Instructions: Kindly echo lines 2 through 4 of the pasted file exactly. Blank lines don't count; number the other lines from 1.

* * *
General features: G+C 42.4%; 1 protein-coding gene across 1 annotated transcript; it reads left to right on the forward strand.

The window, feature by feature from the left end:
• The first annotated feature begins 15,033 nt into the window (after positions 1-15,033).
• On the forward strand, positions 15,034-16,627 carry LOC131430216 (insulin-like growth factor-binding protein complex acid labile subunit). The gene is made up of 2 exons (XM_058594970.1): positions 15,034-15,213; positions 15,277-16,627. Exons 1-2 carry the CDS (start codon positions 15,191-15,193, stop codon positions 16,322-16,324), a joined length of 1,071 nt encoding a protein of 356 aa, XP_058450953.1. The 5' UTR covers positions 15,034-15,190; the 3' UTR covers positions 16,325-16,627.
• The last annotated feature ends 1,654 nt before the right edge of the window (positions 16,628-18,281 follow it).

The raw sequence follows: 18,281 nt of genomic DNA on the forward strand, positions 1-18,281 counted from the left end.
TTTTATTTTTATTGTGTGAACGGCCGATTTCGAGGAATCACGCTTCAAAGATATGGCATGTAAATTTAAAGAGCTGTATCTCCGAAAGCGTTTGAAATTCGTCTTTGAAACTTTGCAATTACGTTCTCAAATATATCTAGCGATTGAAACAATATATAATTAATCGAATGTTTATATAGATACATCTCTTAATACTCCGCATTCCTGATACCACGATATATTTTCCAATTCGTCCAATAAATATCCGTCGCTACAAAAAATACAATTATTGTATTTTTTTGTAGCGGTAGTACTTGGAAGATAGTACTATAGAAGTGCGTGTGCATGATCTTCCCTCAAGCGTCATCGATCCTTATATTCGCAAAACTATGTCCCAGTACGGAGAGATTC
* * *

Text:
The window, feature by feature from the left end:
• The first annotated feature begins 15,033 nt into the window (after positions 1-15,033).
• On the forward strand, positions 15,034-16,627 carry LOC131430216 (insulin-like growth factor-binding protein complex acid labile subunit). The gene is made up of 2 exons (XM_058594970.1): positions 15,034-15,213; positions 15,277-16,627. Exons 1-2 carry the CDS (start codon positions 15,191-15,193, stop codon positions 16,322-16,324), a joined length of 1,071 nt encoding a protein of 356 aa, XP_058450953.1. The 5' UTR covers positions 15,034-15,190; the 3' UTR covers positions 16,325-16,627.